The Palestinian Centre for Human Rights stated that Nazzal was seen running toward the checkpoint but that “he was not holding any sharp tool with him.”

“The Israeli guards stationed at the watchtower shouted at him to stop, but he started saying ‘Allah Akbar,’” the rights group said. “One of the guards fired around eight live bullets at him, so he fell to the ground.”

The Israelis then “pulled his body for around 100 meters to the crossing gate and left him on the ground.”

They prevented Palestinian medics from treating him, but after two hours handed his body to the Palestinian Authority.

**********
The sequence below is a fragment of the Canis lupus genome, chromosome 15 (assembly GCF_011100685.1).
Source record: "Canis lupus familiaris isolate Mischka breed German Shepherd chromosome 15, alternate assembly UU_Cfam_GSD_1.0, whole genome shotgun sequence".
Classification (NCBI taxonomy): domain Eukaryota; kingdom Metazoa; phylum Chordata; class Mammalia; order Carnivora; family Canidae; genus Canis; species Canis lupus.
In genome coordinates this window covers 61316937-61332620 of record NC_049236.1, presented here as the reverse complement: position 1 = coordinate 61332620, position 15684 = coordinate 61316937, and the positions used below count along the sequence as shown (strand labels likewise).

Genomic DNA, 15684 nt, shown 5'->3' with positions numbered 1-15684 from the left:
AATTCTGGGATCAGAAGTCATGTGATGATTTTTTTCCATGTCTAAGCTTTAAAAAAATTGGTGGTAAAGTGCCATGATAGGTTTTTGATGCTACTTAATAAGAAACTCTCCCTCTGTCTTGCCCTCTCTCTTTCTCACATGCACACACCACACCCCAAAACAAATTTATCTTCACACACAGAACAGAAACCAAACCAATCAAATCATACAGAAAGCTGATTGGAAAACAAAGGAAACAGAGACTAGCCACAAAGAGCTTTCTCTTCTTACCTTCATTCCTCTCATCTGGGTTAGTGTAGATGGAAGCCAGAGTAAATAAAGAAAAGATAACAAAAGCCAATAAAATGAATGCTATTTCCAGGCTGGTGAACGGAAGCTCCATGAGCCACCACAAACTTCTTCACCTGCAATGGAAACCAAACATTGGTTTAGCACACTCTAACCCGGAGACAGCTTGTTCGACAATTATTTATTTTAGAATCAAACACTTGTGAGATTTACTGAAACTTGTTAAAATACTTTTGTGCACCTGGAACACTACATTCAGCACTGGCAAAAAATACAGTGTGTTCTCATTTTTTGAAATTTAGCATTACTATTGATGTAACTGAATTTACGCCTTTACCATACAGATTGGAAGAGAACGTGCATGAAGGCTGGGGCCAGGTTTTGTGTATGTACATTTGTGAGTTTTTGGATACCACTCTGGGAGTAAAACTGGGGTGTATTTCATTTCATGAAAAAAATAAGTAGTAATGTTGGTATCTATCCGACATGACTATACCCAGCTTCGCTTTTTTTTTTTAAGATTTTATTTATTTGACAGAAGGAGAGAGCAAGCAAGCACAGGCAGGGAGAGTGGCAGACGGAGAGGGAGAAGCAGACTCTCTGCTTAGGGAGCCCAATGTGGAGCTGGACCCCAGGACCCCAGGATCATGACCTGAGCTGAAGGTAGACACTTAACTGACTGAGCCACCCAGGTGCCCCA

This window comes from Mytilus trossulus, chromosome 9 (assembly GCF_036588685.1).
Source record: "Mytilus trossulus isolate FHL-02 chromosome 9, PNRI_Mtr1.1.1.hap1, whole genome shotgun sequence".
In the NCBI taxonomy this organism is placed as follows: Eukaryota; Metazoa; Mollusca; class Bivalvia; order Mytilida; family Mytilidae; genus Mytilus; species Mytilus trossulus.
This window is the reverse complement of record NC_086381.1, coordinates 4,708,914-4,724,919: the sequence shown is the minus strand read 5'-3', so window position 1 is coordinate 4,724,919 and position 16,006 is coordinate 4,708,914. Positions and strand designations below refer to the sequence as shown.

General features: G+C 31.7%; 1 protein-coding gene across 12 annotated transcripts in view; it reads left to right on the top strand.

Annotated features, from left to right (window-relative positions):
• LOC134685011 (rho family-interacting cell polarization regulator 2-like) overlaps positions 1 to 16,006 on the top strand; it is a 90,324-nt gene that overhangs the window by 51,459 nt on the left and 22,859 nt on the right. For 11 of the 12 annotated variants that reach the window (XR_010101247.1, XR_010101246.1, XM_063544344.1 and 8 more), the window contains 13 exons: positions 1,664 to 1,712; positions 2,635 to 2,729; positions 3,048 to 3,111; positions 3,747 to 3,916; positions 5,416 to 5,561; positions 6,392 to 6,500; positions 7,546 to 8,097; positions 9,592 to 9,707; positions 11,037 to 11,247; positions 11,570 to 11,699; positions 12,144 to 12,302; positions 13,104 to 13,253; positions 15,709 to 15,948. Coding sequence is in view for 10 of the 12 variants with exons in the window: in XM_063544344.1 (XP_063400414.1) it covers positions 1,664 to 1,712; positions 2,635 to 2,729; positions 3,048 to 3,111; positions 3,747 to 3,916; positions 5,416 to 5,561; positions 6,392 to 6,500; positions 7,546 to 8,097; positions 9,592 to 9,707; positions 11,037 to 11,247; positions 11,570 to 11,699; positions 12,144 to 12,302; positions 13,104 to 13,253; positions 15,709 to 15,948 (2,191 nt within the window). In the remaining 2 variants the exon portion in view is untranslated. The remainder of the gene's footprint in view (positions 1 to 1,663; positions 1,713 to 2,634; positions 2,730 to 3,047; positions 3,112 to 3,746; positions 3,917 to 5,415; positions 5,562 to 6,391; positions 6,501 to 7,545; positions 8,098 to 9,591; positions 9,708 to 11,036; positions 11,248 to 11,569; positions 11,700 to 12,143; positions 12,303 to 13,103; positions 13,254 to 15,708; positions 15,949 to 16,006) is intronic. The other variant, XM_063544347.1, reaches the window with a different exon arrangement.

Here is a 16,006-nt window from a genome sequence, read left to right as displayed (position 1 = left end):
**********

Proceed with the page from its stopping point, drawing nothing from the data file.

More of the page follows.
Two other youths from Qabatiya, Muhammad Sabaaneh, 17, and Nour al-Din Sabaaneh, 23, were killed during an alleged attack in the northern West Bank village of Huwwara on 27 December.

An Israeli army spokesperson said that the pair had stabbed a soldier in the face. Another soldier was wounded by Israeli fire directed at the Palestinians.

The Palestinian Centre for Human Rights stated that soldiers prevented a Palestinian ambulance from reaching the youths.

“Unstoppable cycle of anger and revenge”

Qabatiya is not the only West Bank village to claim a disproportionate number of slain youths during this phase of increased deadly confrontation.

Sair, near Hebron, has buried 13 young residents in recent months.

“Almost half of the deaths have occurred at a single location – the Beit Einoun junction, where a settler bypass leads to the illegal Israeli settlement of Kiryat Arba,” The Guardian reported.